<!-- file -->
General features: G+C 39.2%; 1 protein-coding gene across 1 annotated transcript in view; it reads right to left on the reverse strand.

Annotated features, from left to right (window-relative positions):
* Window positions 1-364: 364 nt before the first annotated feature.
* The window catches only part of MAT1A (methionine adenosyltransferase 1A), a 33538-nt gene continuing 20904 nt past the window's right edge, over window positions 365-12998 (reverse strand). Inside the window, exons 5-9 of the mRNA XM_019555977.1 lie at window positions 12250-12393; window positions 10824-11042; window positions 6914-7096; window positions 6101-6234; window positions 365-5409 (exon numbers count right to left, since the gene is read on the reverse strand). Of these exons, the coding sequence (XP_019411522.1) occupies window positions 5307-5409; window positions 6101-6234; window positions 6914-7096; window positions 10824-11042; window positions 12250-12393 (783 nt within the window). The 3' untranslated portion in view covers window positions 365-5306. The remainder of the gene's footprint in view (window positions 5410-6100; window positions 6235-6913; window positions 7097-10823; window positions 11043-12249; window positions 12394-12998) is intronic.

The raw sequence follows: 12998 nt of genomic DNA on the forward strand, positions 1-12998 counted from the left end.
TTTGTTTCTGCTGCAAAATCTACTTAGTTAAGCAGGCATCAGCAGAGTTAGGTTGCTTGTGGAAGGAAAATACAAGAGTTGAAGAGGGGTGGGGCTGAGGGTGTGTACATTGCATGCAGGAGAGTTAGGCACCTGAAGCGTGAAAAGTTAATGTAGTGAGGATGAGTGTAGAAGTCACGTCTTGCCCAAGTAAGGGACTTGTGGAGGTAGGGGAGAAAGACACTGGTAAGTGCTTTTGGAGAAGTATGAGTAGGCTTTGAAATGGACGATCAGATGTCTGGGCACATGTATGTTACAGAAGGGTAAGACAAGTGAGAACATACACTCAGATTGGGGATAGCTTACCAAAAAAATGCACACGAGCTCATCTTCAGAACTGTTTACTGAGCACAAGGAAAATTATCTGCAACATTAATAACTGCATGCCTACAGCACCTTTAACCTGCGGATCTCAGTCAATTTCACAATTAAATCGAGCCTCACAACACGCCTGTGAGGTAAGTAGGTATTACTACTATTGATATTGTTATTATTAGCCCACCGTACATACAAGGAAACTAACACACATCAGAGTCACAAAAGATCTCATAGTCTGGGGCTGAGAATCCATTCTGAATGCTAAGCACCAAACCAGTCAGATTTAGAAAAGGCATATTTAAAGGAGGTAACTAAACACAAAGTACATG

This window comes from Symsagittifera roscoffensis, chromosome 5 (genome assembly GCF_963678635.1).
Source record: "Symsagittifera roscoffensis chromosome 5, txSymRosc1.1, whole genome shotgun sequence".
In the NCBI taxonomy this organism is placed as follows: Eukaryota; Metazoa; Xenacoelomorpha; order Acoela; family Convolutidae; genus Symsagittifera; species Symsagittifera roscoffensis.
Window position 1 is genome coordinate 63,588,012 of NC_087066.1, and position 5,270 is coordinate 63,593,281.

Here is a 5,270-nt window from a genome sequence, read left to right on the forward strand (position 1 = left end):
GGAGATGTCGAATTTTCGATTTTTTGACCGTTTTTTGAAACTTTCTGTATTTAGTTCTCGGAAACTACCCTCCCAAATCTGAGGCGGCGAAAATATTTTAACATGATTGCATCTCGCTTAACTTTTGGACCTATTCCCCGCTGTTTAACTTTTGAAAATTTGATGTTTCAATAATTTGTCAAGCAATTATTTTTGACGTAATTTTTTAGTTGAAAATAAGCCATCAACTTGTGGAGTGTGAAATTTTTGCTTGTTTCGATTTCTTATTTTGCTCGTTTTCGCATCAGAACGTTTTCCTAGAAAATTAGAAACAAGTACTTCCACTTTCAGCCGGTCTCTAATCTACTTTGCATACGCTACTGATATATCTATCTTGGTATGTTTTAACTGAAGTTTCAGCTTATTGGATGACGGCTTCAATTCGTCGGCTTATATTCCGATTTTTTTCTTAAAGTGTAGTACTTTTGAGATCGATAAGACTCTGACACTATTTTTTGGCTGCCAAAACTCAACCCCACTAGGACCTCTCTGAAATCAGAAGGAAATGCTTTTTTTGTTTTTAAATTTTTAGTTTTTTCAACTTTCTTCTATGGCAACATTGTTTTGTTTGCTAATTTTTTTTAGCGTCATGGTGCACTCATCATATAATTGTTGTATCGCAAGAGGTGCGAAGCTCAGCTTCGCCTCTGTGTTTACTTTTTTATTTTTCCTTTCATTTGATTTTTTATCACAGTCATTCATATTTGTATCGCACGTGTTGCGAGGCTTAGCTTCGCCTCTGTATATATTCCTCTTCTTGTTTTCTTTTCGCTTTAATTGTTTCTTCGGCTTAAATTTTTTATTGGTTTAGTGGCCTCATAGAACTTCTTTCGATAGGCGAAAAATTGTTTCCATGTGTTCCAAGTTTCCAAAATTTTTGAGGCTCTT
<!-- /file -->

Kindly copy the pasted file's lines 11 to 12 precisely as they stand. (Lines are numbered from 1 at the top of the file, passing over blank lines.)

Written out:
Here is a 5,270-nt window from a genome sequence, read left to right on the forward strand (position 1 = left end):
GGAGATGTCGAATTTTCGATTTTTTGACCGTTTTTTGAAACTTTCTGTATTTAGTTCTCGGAAACTACCCTCCCAAATCTGAGGCGGCGAAAATATTTTAACATGATTGCATCTCGCTTAACTTTTGGACCTATTCCCCGCTGTTTAACTTTTGAAAATTTGATGTTTCAATAATTTGTCAAGCAATTATTTTTGACGTAATTTTTTAGTTGAAAATAAGCCATCAACTTGTGGAGTGTGAAATTTTTGCTTGTTTCGATTTCTTATTTTGCTCGTTTTCGCATCAGAACGTTTTCCTAGAAAATTAGAAACAAGTACTTCCACTTTCAGCCGGTCTCTAATCTACTTTGCATACGCTACTGATATATCTATCTTGGTATGTTTTAACTGAAGTTTCAGCTTATTGGATGACGGCTTCAATTCGTCGGCTTATATTCCGATTTTTTTCTTAAAGTGTAGTACTTTTGAGATCGATAAGACTCTGACACTATTTTTTGGCTGCCAAAACTCAACCCCACTAGGACCTCTCTGAAATCAGAAGGAAATGCTTTTTTTGTTTTTAAATTTTTAGTTTTTTCAACTTTCTTCTATGGCAACATTGTTTTGTTTGCTAATTTTTTTTAGCGTCATGGTGCACTCATCATATAATTGTTGTATCGCAAGAGGTGCGAAGCTCAGCTTCGCCTCTGTGTTTACTTTTTTATTTTTCCTTTCATTTGATTTTTTATCACAGTCATTCATATTTGTATCGCACGTGTTGCGAGGCTTAGCTTCGCCTCTGTATATATTCCTCTTCTTGTTTTCTTTTCGCTTTAATTGTTTCTTCGGCTTAAATTTTTTATTGGTTTAGTGGCCTCATAGAACTTCTTTCGATAGGCGAAAAATTGTTTCCATGTGTTCCAAGTTTCCAAAATTTTTGAGGCTCTT